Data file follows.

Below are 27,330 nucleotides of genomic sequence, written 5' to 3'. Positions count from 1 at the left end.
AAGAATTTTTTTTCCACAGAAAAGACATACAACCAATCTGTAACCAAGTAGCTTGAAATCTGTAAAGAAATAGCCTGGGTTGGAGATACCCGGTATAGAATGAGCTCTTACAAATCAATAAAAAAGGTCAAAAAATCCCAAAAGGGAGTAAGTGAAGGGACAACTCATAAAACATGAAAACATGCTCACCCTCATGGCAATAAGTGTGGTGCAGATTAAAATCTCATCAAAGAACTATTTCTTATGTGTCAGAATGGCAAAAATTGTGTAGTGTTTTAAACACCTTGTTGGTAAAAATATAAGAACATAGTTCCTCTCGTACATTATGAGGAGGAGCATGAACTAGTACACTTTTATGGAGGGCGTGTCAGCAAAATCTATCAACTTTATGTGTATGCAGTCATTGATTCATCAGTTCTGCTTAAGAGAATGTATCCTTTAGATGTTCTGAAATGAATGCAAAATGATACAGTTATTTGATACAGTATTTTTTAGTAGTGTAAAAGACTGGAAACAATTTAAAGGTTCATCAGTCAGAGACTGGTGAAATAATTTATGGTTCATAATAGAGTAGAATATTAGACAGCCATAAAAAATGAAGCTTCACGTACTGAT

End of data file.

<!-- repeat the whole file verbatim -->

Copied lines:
Below are 27,330 nucleotides of genomic sequence, written 5' to 3'. Positions count from 1 at the left end.
AAGAATTTTTTTTCCACAGAAAAGACATACAACCAATCTGTAACCAAGTAGCTTGAAATCTGTAAAGAAATAGCCTGGGTTGGAGATACCCGGTATAGAATGAGCTCTTACAAATCAATAAAAAAGGTCAAAAAATCCCAAAAGGGAGTAAGTGAAGGGACAACTCATAAAACATGAAAACATGCTCACCCTCATGGCAATAAGTGTGGTGCAGATTAAAATCTCATCAAAGAACTATTTCTTATGTGTCAGAATGGCAAAAATTGTGTAGTGTTTTAAACACCTTGTTGGTAAAAATATAAGAACATAGTTCCTCTCGTACATTATGAGGAGGAGCATGAACTAGTACACTTTTATGGAGGGCGTGTCAGCAAAATCTATCAACTTTATGTGTATGCAGTCATTGATTCATCAGTTCTGCTTAAGAGAATGTATCCTTTAGATGTTCTGAAATGAATGCAAAATGATACAGTTATTTGATACAGTATTTTTTAGTAGTGTAAAAGACTGGAAACAATTTAAAGGTTCATCAGTCAGAGACTGGTGAAATAATTTATGGTTCATAATAGAGTAGAATATTAGACAGCCATAAAAAATGAAGCTTCACGTACTGAT